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A Comprehensive Guide to Pool Maintenance

Pool Maintenance

Having a swimming pool on your property is like having a home gym, a private resort, and a place to entertain friends and family all in one place. It brings hours of relaxation and relief all in the comfort of your own space.

No matter what type of pool you have – inground (with or without a spa), above ground, infinity or endless (also known as a lap pool) – it requires regular maintenance to safely ensure hours of enjoyment and the longevity of your investment.

This guide will help you with all you need to know about cleaning your pool.

How Well Do You Know Your Pool?

The first step is to get to know your pool. These are the main components of your swimming pool, which we’ll refer to throughout this guide. Keeping them in working order and including them in your pool maintenance routine is key to having more time to enjoy your pool during swim season.

Pool Pump
The pool pump is an electric-powered device that moves the water through the drains and the filter to keep the water clean and prevent stagnation.

There are three types of pool filters: sand filters, DE filters and cartridge filters. They all serve to keep the pool water clear of debris. “Backwashing” is the process of reversing the pool water through the filter system to clean the filter.

Skimmer Basket
The skimmer basket catches debris before it gets to the filter so that the filter doesn’t get clogged.

Pool Pole-Skimmer Net and Brush
This is a different type of skimmer but functions much like your skimmer basket. It’s a long pole with a flat mesh head or a mesh net used to collect debris off the surface of your pool. A pool brush helps you remove any dirt or algae from the interior walls and bottom of your pool, especially the items that aren’t removed by the pool vacuum.

Pool Vacuum
A pool vacuum removes the debris that can’t be removed through the pool filter. Depending on how much you enjoy vacuuming your pool, you can choose a manual or automatic version. Mention the Dolphin sold by Moyer? When this page goes away so will the link opportunity…

Testing Kit
A testing kit is essential if you want to keep your pool free from algae blooms or calcium build-up that can damage your pool equipment. It also helps you maintain chlorine levels – no one wants their guests to suffer from eye irritation or even discolored hair from swimming in water with improperly balanced levels of chlorine.

Always do a visual check of your pool, especially if it is older. Check the interior for any cracks or issues.

The Big Three of Pool Care

Perfect pool conditions rely on the big three of pool care: circulation, cleaning and chemistry.

1. Circulation

Your pool pump and filter circulates your pool water, keeping it moving through the filtration system. Still water leads to stagnant water, so a working pump and filter system prevents the build-up of algae and other bacteria. As the water travels, debris is caught by the skimmer basket and the pump basket, and the water is pushed back through to the pool by the pool jets.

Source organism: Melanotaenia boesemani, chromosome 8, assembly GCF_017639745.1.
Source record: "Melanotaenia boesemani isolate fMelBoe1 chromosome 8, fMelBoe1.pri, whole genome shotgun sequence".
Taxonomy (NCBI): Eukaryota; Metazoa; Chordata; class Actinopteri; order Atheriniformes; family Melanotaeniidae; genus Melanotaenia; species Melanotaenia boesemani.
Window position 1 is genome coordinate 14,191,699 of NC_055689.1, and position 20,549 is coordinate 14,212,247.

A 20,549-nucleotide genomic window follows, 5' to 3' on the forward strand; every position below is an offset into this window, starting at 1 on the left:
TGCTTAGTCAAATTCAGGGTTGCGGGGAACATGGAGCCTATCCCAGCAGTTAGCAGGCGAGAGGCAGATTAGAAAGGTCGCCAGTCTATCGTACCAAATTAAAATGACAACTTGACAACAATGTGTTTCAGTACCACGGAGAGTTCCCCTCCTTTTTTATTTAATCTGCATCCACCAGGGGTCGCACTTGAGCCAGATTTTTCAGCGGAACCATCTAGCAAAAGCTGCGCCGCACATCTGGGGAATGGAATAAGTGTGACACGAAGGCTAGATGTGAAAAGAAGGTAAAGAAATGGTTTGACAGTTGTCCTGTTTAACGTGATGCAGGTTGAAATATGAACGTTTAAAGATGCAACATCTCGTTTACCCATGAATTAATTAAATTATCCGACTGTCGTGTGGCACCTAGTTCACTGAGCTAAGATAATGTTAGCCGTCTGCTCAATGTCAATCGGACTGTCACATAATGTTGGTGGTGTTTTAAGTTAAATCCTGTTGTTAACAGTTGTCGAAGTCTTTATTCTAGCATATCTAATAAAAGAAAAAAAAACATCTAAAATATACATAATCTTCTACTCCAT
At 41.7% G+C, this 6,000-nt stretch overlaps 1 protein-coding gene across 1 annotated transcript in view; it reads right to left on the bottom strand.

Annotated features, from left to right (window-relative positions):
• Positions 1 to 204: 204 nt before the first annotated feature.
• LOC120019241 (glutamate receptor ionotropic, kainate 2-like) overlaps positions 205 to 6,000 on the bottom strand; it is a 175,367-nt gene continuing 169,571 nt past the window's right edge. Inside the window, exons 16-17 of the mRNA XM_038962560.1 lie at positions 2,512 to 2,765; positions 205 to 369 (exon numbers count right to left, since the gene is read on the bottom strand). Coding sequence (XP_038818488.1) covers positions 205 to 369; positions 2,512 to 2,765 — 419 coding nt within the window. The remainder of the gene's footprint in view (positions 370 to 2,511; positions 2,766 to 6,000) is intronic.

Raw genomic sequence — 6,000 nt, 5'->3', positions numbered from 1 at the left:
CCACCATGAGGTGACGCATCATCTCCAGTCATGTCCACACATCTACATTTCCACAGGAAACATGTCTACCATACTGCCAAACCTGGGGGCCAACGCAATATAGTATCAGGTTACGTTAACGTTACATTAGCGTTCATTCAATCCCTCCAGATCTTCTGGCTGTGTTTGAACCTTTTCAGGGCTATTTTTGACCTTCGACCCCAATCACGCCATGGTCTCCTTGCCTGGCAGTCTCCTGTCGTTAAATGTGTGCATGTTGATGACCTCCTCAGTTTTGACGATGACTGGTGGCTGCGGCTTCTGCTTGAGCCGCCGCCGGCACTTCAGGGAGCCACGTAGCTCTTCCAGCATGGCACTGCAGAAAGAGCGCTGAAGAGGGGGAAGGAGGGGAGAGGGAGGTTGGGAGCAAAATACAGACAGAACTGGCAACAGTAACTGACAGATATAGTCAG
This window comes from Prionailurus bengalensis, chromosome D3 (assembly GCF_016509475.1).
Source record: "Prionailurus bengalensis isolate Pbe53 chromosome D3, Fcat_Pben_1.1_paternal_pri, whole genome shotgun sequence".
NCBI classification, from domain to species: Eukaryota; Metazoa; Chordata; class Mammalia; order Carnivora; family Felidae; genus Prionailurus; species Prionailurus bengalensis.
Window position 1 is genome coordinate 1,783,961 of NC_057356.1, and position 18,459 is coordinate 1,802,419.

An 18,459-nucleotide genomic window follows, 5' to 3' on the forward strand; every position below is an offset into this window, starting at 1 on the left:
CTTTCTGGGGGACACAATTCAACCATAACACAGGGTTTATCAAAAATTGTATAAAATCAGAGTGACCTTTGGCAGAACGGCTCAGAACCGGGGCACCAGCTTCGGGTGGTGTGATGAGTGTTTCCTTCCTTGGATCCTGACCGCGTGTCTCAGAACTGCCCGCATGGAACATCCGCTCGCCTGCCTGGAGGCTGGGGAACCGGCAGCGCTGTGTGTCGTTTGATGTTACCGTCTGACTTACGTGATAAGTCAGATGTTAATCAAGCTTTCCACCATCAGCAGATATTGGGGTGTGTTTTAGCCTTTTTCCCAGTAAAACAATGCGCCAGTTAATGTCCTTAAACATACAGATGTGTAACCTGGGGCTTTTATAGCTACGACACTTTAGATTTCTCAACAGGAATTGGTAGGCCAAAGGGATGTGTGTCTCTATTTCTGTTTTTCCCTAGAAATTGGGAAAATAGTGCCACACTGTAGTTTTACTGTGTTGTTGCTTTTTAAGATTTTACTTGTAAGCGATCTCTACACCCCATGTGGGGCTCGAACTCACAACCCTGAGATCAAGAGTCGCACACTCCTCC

Speaking of pool jets, make sure they are pointed away from the skimmer. This helps the skimmer to catch the debris by making the water flow in a circular motion. Pointing the jets on a slightly downward angle also helps circulate the pool water at a deeper level.

How often should you run your pool filter? You could choose to run your filtration system 24/7 but going with 8-12 hours per day is enough time to keep your pool clean. To save energy and provide more options, consider a pool pump with variable speeds.

How do you know when to backwash your pool filter? Get in the habit of checking your filter gauge. When it’s 10 psi higher than normal, it’s time to backwash. You may also notice that the pool seems to be getting dirtier than usual. If you have a cartridge filter, you only need to empty and clean out the cartridge. If you use a sand or DE filter, backwash the filter by reversing the flow of water through the filter.

The more effective this system is in keeping your pool water clean, the less time and effort you will need to spend on skimming, vacuuming and balancing your pool water’s chemistry.

Circulation Checklist:

  • Run your pool filtration system a minimum of 8-12 hours per day. If 24/7 use is needed, consider a variable speed pump.
  • Clean the skimmer and pump baskets regularly
  • Check your filter gauge regularly and backwash when it reaches 10 psi

2. Cleaning

Maybe you thought the “home gym” part of pool ownership was swimming laps or making up water aerobics routines? Well, you can also stay in shape while you clean your pool.

Pool cleaning consists of skimming, brushing and vacuuming.

  • Start by cleaning the skimmer basket. Make sure you turn off the pool filter first. You’ll also want to clean out the pump basket but this can be done less frequently.
  • Grab your pool skimmer and remove any debris floating on the surface of your pool. If the debris settles on the bottom of your pool it can cause staining.
  • Next, use your pool brush to remove any visible debris from the interior sides and bottom of your pool. This helps against algae growth and staining.
  • Finally, use your manual vacuum to remove any of the finer debris from the bottom of the pool or within the pool water. This step is even easier if you invest in a robotic vacuum.

Cleaning Checklist:

  • Skim and brush your pool daily